2 packages (8 oz. each) cream cheese, room temperature
1/2 cup sugar
1 Tablespoon matcha tea powder
1 prepared 9-inch graham cracker crust
Lemon zest curls for garnish (optional)
- Preheat the oven to 325ºF. In a medium bowl, combine cream cheese, sugar, and matcha tea powder. Beat on medium-high until fluffy and well blended. Reduce speed to medium and add eggs, one at a time, beating just until blended.
- Pour filling into crust and bake until edges are set but there is still a slight wobble in the middle, about 40 minutes.
- Let cool completely at room temperature, then chill in the refrigerator for at least 3 hours.
- Garnish with lemon zest and serve. Refrigerate leftovers.
Ate is the name given in Mexico to the quince jelly. It is bar shaped and looks like a dry sweet block.
In Mexican gastronomy, Ate can also be made of guava. The usual procedure for processing the Ate is taking the fruits of quince or guava and steam them until tender. Then, cut them into pieces and process them to get a smooth paste. In a saucepan, place equal amounts of paste and refined sugar and take them to a boil for 40-50 minutes. After that, pour the boiling paste into a mold and allowed to set for 3 or 4 days until a semi-solid bar is formed.
1 8-ounce package cream cheese, softened to room temperature
1 quart premium vanilla ice cream
4 ounces fruit paste (ate), finely diced
In an electric mixer using the paddle attachment if available, beat the softened cream cheese until light and fluffy. Scrape down the bowl.
Remove the ice cream from its container and cut into thin slices. Add the slices to the mixing bowl and beat on medium high until the mixture is combined and the consistency of soft serve ice cream. Stir in the diced fruit paste. Transfer the ice cream into a container and let it firm up for several hours in the freezer.
Recipe from Rick Bayles Season 6 of Mexico – One Plate at a Time
- 1 cup onion, chopped
- 1 clove garlic, minced
- 1 tsp olive oil
- 1 lb lean ground meat
- 1 can corn
- 1 can black beans, half liquid drained
- 1 3/4 cups salsa
- 1 tbsp cumin powder
- 1 tbsp Chili powder
- 8-10 roasted Hatch chiles, seeded and split open (chop 2 and reserve the rest)
- 1/2 cup jalapeño or Hatch Jack cheese, grated
- 8 oz Philadelphia Chive Whipped Cream Cheese
- 1/2 bunch cilantro, chopped
- Juice of 1 lime
Saute onions and garlic in oil. Add beef and saute until browned. Add the chopped chiles, corn, beans, salsa, cumin, and chili powder. Saute a few minutes until salsa is no longer watery. Remove from stovetop and set aside. Preheat oven to 350. Lightly grease 8×8 or 9×9 casserole dish. Layer four of the roasted chiles, half of the meat filling, and 1/4 cup cheese. Repeat layer once more, finishing with cheese. Bake for 15-20 minutes. While casserole is baking, make the lime creme. In a medium bowl, whisk together Philadelphia Chive Whipped Cream Cheese, cilantro, and lime juice. Set aside. When the casserole is done, remove from oven, slice, and serve with a dollop of lime creme.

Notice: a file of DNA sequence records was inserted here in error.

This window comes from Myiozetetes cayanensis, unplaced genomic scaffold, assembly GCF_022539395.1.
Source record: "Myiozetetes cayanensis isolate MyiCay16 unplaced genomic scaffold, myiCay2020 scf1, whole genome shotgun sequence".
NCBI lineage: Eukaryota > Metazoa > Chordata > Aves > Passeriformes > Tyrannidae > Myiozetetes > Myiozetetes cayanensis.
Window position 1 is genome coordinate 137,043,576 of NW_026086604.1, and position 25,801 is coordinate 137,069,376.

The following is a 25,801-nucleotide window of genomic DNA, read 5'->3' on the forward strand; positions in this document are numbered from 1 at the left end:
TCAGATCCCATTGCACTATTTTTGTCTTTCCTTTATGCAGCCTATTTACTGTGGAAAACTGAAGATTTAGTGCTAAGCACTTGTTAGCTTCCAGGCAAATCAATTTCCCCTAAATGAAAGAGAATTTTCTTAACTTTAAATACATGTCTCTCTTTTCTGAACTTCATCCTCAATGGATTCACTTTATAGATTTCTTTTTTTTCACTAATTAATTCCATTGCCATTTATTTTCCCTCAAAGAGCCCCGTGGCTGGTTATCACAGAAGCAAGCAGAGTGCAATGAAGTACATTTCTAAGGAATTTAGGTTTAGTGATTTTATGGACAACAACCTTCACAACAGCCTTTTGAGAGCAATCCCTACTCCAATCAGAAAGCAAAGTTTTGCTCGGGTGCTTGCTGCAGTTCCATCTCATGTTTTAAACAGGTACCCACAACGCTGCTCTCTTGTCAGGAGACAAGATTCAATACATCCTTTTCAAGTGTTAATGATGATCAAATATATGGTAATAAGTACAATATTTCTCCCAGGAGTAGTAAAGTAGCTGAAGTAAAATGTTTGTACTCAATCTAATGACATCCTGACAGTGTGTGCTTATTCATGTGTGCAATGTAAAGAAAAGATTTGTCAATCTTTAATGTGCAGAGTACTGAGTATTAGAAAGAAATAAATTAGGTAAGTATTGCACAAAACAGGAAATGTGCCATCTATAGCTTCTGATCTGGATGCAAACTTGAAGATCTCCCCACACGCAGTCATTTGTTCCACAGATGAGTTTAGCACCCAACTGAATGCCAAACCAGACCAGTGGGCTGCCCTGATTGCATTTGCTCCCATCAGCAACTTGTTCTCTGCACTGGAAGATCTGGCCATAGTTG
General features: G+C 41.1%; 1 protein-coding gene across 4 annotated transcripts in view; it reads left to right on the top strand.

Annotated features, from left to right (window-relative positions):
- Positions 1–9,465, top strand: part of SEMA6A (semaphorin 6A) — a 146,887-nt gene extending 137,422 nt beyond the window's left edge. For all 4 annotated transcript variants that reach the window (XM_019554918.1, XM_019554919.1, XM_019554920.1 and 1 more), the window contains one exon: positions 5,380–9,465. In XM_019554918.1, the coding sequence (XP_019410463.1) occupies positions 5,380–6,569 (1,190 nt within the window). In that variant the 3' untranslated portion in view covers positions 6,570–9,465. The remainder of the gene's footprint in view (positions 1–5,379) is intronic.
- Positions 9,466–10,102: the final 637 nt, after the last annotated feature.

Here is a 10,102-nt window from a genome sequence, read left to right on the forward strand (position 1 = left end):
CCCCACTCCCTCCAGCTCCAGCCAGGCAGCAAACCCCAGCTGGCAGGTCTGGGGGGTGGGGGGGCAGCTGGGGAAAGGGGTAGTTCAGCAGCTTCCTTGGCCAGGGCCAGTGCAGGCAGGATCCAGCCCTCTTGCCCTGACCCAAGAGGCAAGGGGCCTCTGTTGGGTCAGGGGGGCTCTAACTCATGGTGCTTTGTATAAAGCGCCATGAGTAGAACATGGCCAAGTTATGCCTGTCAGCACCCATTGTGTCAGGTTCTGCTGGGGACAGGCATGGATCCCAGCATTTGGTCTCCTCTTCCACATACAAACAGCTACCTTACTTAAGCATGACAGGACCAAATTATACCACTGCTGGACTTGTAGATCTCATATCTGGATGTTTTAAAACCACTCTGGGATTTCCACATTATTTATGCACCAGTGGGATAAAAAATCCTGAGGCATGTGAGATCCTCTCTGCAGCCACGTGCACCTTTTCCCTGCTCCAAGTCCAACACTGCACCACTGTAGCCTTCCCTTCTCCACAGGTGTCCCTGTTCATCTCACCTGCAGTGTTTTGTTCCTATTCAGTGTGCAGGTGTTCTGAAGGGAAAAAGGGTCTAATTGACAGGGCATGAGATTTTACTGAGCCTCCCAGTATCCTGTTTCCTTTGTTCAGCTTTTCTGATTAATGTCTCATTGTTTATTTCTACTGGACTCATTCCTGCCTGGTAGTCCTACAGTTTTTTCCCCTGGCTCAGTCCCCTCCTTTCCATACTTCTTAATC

8 ounces cream cheese, softened
2/3 cup butter, softened
1 1/3 cup commercial or homemade self-rising flour
Butter, softened or melted, for finishing
Pulse together the cream cheese, 2/3 cup butter, and 1 cup of flour two or three times in food processor fitted with the knife or dough blade until it comes together in a ball. Turn the dough out onto waxed paper and divide into two rounds. Flatten. Wrap in waxed paper, plastic wrap, or resealable plastic bag, and refrigerate for at least 30 minutes.
When ready to bake, preheat oven to 425 degrees.
Lightly sprinkle a board or other clean surface using some of the 1/3 cup reserved flour. Sprinkle the top lightly with flour. With floured hands and a floured rolling pin, roll out one portion of the dough at a time to about 1/4 inch thick. Fold the dough over to make it 1/2 inch thick. For each biscuit, dip a 1 to 1 1/4 inch biscuit cutter into reserved flour and cut out the biscuits, starting at the outside edge and cutting very close together, being careful not to twist the cutter. The scraps may be combined to make additional biscuits, although these scraps make tougher biscuits. Roll out the second portion when ready to bake.
Using a metal spatula if necessary, move the biscuits to an ungreased baking sheet, placing the biscuits 1 inch apart. Refrigerate the biscuits for 10 to 20 minutes until cold. Bake the biscuits on the top rack of the oven for a total of 10 to 12 minutes until light golden brown. After 6 minutes, rotate the pan in the oven so that the front of the pan is now turned to the back, and check to see if the bottoms are browning too quickly. If so, slide another packing pan underneath to add insulation and retard the browning. Continue baking another 4 to 6 minutes until the biscuits are light golden brown. When the biscuits are done, lightly brush the tops with butter. Turn the biscuits out upside down on a plate to cool slightly. Serve hot, right side up.
These biscuits may be frozen, unbaked or baked, and reheated.